Measuring electrical quantities of PC enclosure is a curious task. It's particularly interesting and informative to measure platform's consumed power and energy consumption, two different things people tend to mix up. Let's clear the definitions first: power is the rate at which energy is produced or consumed (in our case). Power is measured in watts, while energy is usually measured in kilowatt hour (watt hour in our case). You might also want to read the article on Wikipedia.
Tasks one can load a computer with differ based on how much work is done in a unit of time and how this rate changes over time.
Judging by the amount of work done, we can say there are 'constant' and 'variable' tasks. Some of the constant tasks are regular video playback, data compression/decompression, video encoding and transcoding. One example of a variable task is games, where the amount of work done depends on PC hardware and may differ greatly. In this last case, measuring energy consumption as such is kind of meaningless, because we'll be measuring how much energy is spent on different amounts of work.
Judging by how the rate of work done changes with time, we can say that some tasks depend on PC hardware performance and some don't. An example of a hardware-independent task is video playback. An example of a hardware-dependent task is data compression (the more powerful the PC is, the faster data compression will be completed).
The point of all this is that we plan to create a test method that would include benchmarks of all the types described above. Today, however, we'll conduct a 'pilot' testing with a limited number of benchmarks.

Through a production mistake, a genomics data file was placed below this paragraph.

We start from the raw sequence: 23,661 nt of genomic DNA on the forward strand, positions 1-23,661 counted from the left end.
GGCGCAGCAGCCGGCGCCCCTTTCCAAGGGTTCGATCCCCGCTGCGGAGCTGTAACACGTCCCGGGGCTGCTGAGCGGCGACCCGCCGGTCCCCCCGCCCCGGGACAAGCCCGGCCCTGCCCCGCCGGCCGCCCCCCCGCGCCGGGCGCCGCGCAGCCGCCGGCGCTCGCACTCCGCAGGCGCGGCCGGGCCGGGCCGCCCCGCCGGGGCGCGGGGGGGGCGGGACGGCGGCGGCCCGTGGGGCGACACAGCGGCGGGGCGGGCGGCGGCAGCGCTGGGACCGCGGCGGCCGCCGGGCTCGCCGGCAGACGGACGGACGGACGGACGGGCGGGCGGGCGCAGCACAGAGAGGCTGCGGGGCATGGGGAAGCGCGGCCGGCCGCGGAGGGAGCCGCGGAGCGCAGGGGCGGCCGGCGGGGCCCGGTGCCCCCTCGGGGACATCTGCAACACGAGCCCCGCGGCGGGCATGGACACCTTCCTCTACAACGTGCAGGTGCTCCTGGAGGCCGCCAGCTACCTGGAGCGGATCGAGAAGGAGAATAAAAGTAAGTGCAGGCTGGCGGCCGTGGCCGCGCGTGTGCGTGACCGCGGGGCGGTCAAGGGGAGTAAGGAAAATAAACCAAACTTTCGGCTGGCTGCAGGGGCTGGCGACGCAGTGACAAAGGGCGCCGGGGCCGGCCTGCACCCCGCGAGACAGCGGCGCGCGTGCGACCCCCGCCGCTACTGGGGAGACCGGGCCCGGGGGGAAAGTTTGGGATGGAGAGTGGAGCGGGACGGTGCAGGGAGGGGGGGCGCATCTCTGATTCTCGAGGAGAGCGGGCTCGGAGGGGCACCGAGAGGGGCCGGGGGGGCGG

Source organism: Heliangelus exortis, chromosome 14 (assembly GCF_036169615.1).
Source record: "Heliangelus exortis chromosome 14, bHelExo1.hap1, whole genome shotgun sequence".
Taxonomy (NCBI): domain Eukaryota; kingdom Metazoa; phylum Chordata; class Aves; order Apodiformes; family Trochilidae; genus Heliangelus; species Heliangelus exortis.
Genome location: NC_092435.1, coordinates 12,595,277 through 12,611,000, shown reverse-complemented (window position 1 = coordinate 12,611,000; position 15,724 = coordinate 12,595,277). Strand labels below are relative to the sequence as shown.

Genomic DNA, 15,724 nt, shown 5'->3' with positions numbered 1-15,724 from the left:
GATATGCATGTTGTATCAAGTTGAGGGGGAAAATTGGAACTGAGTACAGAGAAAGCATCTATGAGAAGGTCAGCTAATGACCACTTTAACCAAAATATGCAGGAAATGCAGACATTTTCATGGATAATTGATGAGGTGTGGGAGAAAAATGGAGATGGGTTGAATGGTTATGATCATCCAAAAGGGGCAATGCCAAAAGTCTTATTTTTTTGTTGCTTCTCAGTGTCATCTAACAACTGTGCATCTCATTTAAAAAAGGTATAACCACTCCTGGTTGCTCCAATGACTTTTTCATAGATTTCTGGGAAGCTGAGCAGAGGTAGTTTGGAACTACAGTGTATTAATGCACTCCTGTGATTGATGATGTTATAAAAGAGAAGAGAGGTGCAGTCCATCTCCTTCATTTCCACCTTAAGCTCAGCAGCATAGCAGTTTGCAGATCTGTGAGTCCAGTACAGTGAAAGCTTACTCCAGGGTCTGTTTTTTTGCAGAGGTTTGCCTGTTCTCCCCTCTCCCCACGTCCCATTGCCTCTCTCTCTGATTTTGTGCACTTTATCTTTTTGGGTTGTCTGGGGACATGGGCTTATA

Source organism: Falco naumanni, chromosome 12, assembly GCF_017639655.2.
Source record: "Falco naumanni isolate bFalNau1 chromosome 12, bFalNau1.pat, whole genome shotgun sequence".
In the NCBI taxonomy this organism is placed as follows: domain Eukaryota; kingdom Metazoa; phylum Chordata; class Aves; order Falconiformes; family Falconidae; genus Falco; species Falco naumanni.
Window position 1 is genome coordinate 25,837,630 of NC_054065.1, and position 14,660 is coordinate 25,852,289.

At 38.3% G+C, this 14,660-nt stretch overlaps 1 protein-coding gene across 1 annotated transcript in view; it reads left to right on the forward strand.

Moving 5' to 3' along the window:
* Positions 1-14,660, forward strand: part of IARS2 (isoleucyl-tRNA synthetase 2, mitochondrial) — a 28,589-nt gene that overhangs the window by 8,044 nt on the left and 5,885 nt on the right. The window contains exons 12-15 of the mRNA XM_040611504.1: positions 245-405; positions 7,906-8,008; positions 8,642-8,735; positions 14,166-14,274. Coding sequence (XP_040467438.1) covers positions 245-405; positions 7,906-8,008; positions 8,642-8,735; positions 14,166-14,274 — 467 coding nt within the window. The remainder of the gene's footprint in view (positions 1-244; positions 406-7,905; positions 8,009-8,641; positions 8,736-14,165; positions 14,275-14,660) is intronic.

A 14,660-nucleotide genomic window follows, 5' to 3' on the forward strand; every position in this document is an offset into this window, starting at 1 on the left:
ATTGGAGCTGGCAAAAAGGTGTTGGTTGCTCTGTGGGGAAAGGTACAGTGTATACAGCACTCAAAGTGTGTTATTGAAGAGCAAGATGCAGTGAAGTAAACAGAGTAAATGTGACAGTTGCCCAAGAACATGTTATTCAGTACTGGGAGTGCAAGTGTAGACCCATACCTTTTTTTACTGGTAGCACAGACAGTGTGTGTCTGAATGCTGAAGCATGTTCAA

For this review, we measured consumed power and energy consumption of four configurations based on the same testbed and four different CPUs belonging to two platforms: Intel Core i7-2700K (Sandy Bridge) and Intel Core i7-3770K (Ivy Bridge), Intel Core i5-2400 (Sandy Bridge) and Intel Core i5-3450 (Ivy Bridge).
For each pair, we chose most similar CPUs (except for the platform, of course). This allows us to compare the old and new processors and see how electric quantities change in a transition from Sandy Bridge to Ivy Bridge.
In our previous tests of Intel Core i7-3770K, we found out that Ivy Bridge CPUs were about 10%-15% faster than Sandy Bridge counterparts. The TDP of the new CPUs was lower by 18W at that. This only makes our comparison more interesting.
- ASRock Z77 Extreme 6 motherboard
- Corsair Dominator DDR3 1333 MHz 2x2GB RAM
- Corsair AX750 power supply unit
- Power monitor (in Russian; we'll translate it if you need it)
- Boxed CPU cooler for LGA 1156
- Intel X25-V SSD drive
Note: We measured the consumed power and energy consumption of the rig consisting of a motherboard, CPU, cooler, and RAM. Storage devices were not considered. The published results were obtained by measuring amperages and voltages on the +3.3VDC, +5VDC, +12VDC, and ATX12V rails.
- Intel Linpack Benchmark x32 — a command-line linear equation set solver and one of the most effective tools for testing CPU stability.
- Furmark — a stress test utility for graphics subsystems.
- Windows Media Player 12 playing a Samsung Demo BDRemux (1920x1080, H.264, High@L4.1, 20 Mbps avg., 35 Mbps max.).
Notes: In the idle mode, the CPUs were only loaded by background OS processes and Microsoft Security Essentials. The K Series Intel CPUs were tested in both the reference mode and while overclocked to 4000 MHz (multiplier tune-up only).
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